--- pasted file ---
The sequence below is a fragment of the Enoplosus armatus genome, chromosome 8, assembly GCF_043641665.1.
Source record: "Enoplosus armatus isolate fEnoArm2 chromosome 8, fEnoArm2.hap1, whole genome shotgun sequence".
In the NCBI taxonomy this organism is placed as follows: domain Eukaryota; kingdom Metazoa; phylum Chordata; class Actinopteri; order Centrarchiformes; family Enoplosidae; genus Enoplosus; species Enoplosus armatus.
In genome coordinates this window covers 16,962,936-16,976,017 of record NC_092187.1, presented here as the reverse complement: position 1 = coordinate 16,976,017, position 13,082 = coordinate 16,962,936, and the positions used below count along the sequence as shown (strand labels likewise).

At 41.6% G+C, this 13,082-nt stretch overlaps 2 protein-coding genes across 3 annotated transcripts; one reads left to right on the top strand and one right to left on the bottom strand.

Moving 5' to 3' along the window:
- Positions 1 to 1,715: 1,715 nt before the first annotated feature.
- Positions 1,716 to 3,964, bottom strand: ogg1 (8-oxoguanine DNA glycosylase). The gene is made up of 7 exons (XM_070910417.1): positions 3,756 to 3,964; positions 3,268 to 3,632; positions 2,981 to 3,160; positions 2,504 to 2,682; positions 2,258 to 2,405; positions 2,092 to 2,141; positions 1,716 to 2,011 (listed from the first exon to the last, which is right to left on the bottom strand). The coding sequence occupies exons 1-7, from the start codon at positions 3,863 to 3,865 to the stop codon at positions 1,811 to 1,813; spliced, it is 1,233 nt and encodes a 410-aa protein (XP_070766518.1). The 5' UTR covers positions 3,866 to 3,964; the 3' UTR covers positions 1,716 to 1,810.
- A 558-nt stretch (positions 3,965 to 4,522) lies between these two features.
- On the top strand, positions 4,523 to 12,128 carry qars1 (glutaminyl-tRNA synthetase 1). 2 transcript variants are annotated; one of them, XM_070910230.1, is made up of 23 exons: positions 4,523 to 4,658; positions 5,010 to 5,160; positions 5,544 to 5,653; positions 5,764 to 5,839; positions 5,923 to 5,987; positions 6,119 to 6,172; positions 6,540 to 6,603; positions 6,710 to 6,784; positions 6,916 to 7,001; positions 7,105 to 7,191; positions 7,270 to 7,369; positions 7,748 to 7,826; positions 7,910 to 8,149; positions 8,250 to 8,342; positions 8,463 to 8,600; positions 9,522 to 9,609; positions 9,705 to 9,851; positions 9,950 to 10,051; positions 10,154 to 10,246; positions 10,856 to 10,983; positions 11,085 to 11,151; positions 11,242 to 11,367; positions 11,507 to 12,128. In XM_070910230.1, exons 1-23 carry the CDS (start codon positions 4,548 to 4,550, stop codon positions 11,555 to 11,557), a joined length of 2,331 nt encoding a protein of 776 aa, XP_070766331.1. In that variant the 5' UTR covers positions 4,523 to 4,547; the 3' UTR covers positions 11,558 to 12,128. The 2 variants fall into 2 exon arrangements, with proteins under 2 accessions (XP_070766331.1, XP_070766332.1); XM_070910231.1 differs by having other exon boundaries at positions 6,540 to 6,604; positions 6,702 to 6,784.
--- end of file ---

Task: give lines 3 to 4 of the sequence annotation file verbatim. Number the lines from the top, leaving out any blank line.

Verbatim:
In the NCBI taxonomy this organism is placed as follows: domain Eukaryota; kingdom Metazoa; phylum Chordata; class Actinopteri; order Centrarchiformes; family Enoplosidae; genus Enoplosus; species Enoplosus armatus.
In genome coordinates this window covers 16,962,936-16,976,017 of record NC_092187.1, presented here as the reverse complement: position 1 = coordinate 16,976,017, position 13,082 = coordinate 16,962,936, and the positions used below count along the sequence as shown (strand labels likewise).